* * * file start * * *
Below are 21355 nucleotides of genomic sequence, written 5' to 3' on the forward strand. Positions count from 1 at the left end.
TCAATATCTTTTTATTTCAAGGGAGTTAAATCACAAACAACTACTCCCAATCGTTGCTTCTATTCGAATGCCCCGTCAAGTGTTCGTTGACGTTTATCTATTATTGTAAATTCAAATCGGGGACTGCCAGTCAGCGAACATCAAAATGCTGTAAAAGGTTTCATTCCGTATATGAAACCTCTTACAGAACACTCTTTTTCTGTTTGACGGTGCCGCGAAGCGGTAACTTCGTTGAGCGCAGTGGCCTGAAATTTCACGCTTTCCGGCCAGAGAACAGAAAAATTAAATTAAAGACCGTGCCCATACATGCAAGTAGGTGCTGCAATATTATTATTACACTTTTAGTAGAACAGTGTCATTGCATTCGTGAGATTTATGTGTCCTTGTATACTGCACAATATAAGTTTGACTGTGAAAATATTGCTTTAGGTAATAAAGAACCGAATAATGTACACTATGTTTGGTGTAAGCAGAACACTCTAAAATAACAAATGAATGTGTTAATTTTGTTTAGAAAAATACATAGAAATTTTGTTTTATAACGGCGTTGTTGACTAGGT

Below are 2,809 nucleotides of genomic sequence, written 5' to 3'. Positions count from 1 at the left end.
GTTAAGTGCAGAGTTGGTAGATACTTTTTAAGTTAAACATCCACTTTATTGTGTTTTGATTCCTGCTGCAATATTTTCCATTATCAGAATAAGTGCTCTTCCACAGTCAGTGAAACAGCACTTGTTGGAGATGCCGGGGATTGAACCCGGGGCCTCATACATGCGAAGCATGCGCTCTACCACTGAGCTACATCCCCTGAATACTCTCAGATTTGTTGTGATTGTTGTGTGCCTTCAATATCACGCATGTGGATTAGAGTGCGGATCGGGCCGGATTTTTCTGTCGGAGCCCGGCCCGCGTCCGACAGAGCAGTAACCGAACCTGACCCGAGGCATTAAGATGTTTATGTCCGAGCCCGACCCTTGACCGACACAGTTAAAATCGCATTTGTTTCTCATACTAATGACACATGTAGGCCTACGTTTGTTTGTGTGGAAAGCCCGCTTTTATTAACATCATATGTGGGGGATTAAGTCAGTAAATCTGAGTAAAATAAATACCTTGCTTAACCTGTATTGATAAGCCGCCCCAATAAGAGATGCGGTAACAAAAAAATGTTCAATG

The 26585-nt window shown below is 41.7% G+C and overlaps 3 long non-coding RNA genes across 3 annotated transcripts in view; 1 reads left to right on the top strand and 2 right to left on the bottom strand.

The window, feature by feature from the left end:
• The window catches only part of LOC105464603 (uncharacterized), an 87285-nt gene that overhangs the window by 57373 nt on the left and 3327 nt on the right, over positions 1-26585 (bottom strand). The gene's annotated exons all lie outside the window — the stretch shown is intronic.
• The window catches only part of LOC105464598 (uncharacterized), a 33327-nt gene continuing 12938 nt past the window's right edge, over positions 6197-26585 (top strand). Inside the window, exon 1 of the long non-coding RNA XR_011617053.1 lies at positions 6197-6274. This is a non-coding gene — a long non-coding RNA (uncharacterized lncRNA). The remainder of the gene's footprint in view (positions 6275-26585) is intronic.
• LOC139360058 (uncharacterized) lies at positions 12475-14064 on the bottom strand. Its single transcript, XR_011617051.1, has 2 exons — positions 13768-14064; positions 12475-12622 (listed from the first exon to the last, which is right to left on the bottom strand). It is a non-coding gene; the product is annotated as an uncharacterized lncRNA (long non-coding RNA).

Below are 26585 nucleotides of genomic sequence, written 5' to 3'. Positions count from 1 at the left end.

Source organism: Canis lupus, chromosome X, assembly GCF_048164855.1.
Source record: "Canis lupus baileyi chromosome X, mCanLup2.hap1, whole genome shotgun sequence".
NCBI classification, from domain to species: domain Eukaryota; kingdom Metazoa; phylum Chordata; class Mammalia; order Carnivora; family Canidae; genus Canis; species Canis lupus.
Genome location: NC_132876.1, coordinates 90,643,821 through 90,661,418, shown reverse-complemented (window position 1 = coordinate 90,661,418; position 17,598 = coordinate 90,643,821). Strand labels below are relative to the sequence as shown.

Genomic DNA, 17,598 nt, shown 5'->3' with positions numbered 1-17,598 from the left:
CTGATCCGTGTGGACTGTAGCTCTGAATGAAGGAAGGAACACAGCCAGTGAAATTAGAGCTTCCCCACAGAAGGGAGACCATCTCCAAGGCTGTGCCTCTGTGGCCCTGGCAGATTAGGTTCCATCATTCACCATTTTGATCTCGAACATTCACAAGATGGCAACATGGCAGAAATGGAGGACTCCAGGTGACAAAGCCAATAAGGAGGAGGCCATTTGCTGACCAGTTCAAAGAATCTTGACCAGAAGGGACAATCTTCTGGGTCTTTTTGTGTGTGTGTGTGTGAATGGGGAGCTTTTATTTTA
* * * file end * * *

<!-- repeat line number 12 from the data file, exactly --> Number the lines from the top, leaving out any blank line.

Source record: "Canis lupus baileyi chromosome X, mCanLup2.hap1, whole genome shotgun sequence".